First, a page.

UNICEF recently emphasized the importance of ensuring the needs of children with disabilities and their families are met and not overlooked in the midst of conflict and crisis. A recent press release reports that UNICEF underscored the potential for children with disabilities and their families to become even more vulnerable during times of conflict and crisis during the Fifth International Shafallah Forum on Crisis, Conflict and Disability. A UNICEF delegation led by Rima Salah, PhD, UNICEF deputy executive director, attended the international conference.
Salah noted in her keynote speech during the conference that, “In times of crisis, it is our responsibility to work in partnership so that children and adults living with disabilities feel that they are involved in the process of building an inclusive response to help prevent injuries and to assist survivors.”
According to the press release, 250 participants from more than 50 countries attended the conference to discuss the challenges and opportunities for strengthening inclusive approaches to humanitarian action. The release adds that participants included a number of First Ladies, secretaries of state, ministers, and international disability and humanitarian action experts.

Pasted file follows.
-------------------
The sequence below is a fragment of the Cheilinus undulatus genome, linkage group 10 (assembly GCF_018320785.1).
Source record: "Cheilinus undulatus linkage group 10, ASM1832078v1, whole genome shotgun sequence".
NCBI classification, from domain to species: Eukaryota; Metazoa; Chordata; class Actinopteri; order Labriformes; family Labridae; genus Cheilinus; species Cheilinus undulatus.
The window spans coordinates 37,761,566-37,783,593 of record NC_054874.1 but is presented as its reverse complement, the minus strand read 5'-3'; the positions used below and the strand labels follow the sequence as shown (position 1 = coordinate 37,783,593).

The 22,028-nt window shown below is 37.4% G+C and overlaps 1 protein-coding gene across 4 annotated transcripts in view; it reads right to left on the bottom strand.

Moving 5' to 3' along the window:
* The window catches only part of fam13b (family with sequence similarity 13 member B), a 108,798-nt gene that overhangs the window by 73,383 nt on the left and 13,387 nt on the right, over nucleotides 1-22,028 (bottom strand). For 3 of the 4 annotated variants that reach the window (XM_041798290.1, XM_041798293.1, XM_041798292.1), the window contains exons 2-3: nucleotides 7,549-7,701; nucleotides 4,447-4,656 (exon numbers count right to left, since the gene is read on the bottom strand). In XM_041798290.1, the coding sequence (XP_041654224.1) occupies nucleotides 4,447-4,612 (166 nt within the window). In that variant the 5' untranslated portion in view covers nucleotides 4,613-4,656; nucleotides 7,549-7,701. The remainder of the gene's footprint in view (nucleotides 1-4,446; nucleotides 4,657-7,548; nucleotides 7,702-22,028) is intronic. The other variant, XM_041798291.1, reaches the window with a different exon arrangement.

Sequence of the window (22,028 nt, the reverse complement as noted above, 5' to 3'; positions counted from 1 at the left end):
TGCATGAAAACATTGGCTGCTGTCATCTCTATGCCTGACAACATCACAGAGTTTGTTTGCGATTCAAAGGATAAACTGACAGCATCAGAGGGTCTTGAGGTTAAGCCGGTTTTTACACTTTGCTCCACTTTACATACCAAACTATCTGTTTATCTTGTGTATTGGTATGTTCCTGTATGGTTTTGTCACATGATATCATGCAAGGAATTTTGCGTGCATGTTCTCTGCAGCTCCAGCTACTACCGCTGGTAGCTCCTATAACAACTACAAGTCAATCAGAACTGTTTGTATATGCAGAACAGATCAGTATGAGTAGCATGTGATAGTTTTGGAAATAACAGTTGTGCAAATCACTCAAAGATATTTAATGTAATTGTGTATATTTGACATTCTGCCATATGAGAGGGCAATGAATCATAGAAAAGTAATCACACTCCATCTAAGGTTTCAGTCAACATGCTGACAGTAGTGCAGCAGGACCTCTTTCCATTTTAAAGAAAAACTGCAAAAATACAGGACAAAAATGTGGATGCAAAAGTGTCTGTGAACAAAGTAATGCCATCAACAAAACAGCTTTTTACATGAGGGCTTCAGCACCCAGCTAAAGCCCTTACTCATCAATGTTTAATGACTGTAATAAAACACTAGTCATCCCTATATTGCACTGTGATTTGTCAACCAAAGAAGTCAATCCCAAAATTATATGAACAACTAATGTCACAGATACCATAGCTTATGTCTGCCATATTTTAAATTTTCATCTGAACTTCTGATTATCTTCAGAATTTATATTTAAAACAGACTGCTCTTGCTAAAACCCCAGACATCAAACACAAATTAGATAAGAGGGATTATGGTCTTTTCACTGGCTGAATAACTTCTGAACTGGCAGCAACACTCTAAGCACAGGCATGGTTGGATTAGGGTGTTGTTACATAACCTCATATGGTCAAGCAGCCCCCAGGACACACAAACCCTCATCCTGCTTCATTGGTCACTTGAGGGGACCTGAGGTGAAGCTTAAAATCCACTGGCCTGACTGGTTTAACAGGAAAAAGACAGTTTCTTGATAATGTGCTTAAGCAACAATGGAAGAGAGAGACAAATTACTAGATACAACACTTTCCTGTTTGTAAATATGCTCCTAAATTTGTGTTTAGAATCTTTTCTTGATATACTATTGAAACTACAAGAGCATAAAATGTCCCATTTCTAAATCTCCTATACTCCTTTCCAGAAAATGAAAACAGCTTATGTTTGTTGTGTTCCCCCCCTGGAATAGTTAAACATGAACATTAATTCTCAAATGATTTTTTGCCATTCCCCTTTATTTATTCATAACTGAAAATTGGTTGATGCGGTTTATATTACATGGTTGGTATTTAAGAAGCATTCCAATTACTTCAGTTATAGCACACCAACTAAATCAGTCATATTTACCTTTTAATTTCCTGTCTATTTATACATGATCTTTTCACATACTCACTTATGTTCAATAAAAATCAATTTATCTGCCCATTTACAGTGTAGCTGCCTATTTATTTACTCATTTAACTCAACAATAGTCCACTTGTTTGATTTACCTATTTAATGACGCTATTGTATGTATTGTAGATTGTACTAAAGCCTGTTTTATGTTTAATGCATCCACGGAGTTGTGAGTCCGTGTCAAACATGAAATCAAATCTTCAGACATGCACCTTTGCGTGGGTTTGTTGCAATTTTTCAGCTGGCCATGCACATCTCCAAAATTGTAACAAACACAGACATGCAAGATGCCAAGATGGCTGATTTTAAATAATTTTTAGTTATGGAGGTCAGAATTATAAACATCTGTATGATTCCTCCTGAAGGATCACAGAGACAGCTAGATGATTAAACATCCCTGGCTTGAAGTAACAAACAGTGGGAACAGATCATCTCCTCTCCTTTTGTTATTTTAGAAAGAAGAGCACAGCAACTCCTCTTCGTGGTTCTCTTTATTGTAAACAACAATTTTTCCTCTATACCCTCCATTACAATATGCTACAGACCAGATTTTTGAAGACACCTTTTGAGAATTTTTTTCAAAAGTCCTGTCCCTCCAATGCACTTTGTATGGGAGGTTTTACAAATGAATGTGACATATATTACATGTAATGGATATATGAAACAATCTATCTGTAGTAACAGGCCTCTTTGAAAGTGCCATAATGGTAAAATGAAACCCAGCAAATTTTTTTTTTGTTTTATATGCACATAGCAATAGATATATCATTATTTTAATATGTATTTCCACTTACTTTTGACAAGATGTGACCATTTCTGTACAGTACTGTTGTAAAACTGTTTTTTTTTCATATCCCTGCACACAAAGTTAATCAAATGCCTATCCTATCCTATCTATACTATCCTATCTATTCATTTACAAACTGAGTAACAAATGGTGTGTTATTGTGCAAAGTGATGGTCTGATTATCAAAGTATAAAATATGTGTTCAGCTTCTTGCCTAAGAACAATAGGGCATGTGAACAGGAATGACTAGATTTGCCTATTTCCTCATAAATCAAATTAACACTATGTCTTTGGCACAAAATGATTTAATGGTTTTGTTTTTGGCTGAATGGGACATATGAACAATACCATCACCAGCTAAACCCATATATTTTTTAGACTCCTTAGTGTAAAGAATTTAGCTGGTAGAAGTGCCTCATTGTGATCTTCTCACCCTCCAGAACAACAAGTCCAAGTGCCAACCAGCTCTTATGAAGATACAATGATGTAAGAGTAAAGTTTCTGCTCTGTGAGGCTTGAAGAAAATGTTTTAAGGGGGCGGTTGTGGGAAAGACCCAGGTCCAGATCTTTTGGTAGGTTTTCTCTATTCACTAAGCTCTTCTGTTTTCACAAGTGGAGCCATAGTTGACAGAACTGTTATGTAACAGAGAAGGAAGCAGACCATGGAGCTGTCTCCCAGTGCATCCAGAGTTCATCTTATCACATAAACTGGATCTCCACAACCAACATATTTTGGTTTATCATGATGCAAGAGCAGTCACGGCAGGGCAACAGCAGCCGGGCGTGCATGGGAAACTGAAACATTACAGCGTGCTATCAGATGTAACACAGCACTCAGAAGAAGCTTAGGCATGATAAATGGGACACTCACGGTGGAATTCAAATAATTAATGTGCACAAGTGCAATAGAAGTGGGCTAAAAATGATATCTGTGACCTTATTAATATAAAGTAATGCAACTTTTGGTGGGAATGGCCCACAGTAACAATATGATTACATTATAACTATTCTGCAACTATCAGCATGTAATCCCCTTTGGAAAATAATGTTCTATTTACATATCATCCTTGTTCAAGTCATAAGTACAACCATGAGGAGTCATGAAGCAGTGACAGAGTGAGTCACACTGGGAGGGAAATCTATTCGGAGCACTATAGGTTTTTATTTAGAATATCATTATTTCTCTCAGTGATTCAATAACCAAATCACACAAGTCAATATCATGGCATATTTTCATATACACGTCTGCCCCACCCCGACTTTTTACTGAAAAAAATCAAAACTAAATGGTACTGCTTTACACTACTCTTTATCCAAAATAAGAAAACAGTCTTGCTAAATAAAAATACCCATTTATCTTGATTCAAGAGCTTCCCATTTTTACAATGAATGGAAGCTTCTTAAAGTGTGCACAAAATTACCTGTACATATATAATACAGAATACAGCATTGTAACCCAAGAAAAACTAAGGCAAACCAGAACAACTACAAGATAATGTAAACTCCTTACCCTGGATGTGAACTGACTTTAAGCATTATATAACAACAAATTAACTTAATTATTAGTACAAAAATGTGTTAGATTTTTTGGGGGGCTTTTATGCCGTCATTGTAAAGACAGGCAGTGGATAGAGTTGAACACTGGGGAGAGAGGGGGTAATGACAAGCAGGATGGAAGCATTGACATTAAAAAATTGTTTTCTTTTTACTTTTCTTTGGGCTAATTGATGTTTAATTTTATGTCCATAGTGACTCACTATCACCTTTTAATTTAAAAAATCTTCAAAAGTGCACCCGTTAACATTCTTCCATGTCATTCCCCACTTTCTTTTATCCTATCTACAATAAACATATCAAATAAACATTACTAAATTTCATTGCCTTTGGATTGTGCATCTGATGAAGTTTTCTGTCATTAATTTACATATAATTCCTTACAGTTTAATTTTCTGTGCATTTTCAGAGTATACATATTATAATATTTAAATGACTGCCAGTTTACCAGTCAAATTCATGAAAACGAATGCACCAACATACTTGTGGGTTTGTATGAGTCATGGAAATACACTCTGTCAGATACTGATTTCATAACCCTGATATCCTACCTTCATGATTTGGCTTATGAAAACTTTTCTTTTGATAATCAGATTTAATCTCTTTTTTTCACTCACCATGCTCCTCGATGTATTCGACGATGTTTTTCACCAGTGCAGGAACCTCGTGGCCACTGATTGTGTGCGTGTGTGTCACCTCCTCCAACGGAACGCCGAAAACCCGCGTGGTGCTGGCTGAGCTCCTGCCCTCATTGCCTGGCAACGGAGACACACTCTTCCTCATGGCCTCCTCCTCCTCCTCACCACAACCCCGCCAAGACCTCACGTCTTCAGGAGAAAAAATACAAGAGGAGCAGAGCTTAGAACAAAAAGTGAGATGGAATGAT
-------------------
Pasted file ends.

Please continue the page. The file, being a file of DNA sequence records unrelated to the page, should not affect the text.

A reported lack of reliable and comparable data leaves the exact number of children with disabilities worldwide unknown. “Whatever the real global number of children with disabilities is, we are talking about lives of individual children and their families. We cannot remain indifferent,” Salah says.
Key areas of urgent action UNICEF spotlights to accomplish these humanitarian goals include ensuring that support for individuals with disabilities should be applied before a crisis hits and continue afterwards through inclusive programmes.
Salah articulates that children and adults with disabilities need a voice, “They don’t need special treatment, but equal opportunity and access to resources.”